And He Begat…

The Christian Bible includes a lot of begetting. The most prolific examples of this are in Genesis 5 and Matthew 1. These chapters are truly prolific, as they are lineage lists and as such, there is much begetting.

What’s a mis-placed zero between calculations?

Just in case you’ve not been paying attention since, well forever, human history parallels this begetting phenomenon. Begetting is not limited only to new generations of the species.  All actions beget. That is, so long as you ascribe to Newton’s Third Law of Motion and more specific to the rest of this post, the economic law of unintended consequences. I suppose the definition of a Law (of the universal type), requires that it be true regardless of belief. There’s something to ponder.

And ponder, I have. I’m an analyst by nature and, as such, I think and ponder. A lot. Admittedly, pondering does not always translate to better (or any) decision.

Recently I was pondering on this blog; specifically, the tagline it dons. Quick, check it out and then come back.

The original intent of that tagline was for a purpose other than this blog; a part-time venture in the editing of web content. That idea was born out of my annoyance for the amount of unchecked, blatant errors in writing sprinkled about the web, especially in professional, business sites. That idea never made it to press. The tagline did.

Why am I writing about this? Because the law of unintended consequences is broad reaching.  It shows up in the small (blog taglines) and the not so small (Q.E. anyone?). I begat an idea, based on a need I perceived. The idea begat the action of creating a logo and accompanying tagline, but never the final result to support their being – the act of creating a space to advertise and complete the editing of written works (other than my own).

While I still think the blog’s name fits. I’m not as sure about the tagline.  If linked to a site which actually edited other site content for profit, the tagline would seem quite fitting. In this setting, however, where I write for pleasure and aggravation alleviation it takes on an entirely different connotation. The words I chose did not physically change in any way. The context did. In writing, reading and understanding, context is the equivalent of location to real estate. It’s everything.

In this new context, the same words – specifically the latter half of the tagline “…and sometimes ‘rights the write’ of other writers.” Has an entirely new, and unintended meaning. By simply applying the original tagline of a business web site which never was to a personal blog which is, I’ve created a new meaning for these words.  A potentially undesirable meaning. Who knows what it is?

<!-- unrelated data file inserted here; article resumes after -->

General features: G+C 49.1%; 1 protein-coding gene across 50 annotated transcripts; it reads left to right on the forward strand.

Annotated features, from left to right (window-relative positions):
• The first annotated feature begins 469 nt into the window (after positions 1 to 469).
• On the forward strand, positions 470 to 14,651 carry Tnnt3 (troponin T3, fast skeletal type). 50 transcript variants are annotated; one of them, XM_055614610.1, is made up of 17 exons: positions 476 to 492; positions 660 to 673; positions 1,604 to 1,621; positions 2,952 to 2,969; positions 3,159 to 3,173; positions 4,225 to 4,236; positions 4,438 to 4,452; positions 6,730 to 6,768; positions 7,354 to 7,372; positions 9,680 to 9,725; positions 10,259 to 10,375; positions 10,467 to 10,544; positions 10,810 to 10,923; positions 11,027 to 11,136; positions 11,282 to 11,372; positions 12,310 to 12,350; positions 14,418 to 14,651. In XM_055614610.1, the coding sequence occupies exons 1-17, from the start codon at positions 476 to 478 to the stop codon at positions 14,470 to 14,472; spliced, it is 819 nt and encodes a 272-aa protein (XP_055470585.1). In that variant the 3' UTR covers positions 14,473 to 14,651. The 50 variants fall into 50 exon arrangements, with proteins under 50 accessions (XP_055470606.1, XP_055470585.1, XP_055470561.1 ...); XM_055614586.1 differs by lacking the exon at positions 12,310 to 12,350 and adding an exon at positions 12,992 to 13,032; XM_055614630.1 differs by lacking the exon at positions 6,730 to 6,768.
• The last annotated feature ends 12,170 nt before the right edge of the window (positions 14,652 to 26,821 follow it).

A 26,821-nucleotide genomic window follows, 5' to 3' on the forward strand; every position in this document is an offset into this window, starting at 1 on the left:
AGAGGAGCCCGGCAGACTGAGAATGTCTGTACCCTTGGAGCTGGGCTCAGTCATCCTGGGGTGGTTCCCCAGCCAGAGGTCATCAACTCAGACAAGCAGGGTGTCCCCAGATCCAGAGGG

Snobbery. Really, that’s it. Those same words, in this new context, reek of snobbery.

“Why does Rob “right” other “writes?”

“Who is this Rob and why does he feel the need to correct others’ writings?”

Maybe you hadn’t thought of these or similar questions when reading this site’s tagline, assuming the tagline was ever noticed, but I did.

The next question is, “Is this the ‘begat’ that I intended?”, or “Am I OK with begetting this begat?”  I don’t know.

I’ve been accused of being a tad snobbish elsewhere – places where I’m comfortable with snob status. (Beer, coffee, and wine  are three “places” that come to mind most immediately.)

Tieing it back to the law of unintended consequences, what are the actions which arise from this new information? I see two:

  1. Universally:  Recognize what you beget even (and especially) if it’s not the intended result of your action.  Recognize it for what it is and decide if it warrants new action (whether supportive or corrective).
  2. Robrights-specific:  Does the tagline fit/matter/need some editing of its own?

Recognizing and addressing the unintended consequences in the small, insignificant things should be practice for doing so in the realm of significance – the places, times, decisions where it matters to a great degree.  Details matter, but only in relation to their connection with the bigger picture.

So, what say you? Does the tagline of reek of snobbery? Do you care? Had you ever noticed that there was a tagline? Have a better, more witty and sarcastic (perhaps snobby-er) suggestion? Use the comments section, if for nothing else, to let me know that you (almost) made it through the entire post without nodding off. Just beget it. (Let that one brew a moment.)

In keeping with the randomness of this blog, WordPress included in its list of suggested tags for this post “Toyota”.  I’m struggling to make the connection, but if the marketing geniuses say it’ll bring the customers, who am I to argue?

About Rob Rob writes and sometimes "rights the write" of other writers. View all posts by Rob

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